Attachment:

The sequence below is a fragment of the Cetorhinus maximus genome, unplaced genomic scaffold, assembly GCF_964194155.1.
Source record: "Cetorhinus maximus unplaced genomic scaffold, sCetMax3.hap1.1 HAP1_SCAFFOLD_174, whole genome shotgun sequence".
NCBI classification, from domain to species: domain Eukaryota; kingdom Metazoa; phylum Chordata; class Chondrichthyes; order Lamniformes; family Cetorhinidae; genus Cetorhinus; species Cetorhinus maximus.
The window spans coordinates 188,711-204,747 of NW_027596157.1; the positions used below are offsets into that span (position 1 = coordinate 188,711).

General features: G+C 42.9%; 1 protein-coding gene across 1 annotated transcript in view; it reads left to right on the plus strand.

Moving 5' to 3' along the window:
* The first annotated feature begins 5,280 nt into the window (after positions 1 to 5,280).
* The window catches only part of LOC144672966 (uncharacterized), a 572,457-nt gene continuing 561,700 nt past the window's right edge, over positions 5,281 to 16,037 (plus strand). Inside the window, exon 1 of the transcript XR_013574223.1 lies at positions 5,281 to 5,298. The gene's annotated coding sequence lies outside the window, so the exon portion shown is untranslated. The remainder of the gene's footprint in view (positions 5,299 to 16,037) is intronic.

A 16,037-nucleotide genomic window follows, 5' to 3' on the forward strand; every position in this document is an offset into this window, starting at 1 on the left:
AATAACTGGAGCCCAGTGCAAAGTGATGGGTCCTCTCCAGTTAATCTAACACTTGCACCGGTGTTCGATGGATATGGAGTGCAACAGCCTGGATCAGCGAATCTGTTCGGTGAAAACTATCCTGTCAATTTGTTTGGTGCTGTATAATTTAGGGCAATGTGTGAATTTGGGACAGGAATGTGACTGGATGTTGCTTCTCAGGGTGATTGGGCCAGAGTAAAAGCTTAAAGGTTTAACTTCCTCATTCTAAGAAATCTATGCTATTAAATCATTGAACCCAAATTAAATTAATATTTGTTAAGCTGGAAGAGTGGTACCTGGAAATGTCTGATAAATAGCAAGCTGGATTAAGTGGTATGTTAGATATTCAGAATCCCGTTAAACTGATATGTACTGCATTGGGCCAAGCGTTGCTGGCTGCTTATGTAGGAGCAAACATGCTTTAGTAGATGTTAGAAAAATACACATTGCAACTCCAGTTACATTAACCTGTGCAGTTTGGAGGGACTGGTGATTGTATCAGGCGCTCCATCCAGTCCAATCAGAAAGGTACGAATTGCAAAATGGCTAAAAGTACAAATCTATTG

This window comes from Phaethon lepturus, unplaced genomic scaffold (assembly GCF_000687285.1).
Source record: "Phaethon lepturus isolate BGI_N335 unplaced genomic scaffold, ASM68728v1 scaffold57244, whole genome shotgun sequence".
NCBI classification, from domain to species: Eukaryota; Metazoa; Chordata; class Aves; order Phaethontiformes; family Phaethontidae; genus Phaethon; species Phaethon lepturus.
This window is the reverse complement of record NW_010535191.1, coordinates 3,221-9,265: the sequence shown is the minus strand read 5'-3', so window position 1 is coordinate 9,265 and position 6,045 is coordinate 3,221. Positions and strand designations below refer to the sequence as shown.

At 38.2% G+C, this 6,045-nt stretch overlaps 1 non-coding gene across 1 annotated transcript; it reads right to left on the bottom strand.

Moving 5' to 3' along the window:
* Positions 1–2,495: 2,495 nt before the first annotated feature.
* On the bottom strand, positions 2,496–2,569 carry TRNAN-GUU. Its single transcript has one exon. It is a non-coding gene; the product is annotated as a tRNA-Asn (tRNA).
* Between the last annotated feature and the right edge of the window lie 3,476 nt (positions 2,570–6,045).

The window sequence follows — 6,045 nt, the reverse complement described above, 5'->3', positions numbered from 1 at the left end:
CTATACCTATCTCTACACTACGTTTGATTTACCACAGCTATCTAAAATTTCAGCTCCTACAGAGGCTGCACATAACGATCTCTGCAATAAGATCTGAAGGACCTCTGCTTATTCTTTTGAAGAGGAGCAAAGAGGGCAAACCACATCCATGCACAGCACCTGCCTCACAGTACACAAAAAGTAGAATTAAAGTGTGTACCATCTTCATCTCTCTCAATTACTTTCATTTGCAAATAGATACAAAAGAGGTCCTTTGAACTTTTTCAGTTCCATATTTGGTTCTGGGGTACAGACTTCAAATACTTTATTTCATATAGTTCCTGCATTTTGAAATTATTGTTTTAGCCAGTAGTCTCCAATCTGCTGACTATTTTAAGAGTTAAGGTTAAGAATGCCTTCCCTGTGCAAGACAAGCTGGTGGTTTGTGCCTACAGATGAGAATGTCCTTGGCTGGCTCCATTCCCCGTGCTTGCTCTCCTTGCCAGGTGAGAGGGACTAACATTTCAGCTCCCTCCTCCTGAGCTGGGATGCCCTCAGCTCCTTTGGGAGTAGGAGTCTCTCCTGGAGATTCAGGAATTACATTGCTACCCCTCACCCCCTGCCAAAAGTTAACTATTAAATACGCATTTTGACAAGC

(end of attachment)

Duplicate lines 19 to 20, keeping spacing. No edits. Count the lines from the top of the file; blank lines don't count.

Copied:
* Between the last annotated feature and the right edge of the window lie 3,476 nt (positions 2,570–6,045).

The window sequence follows — 6,045 nt, the reverse complement described above, 5'->3', positions numbered from 1 at the left end: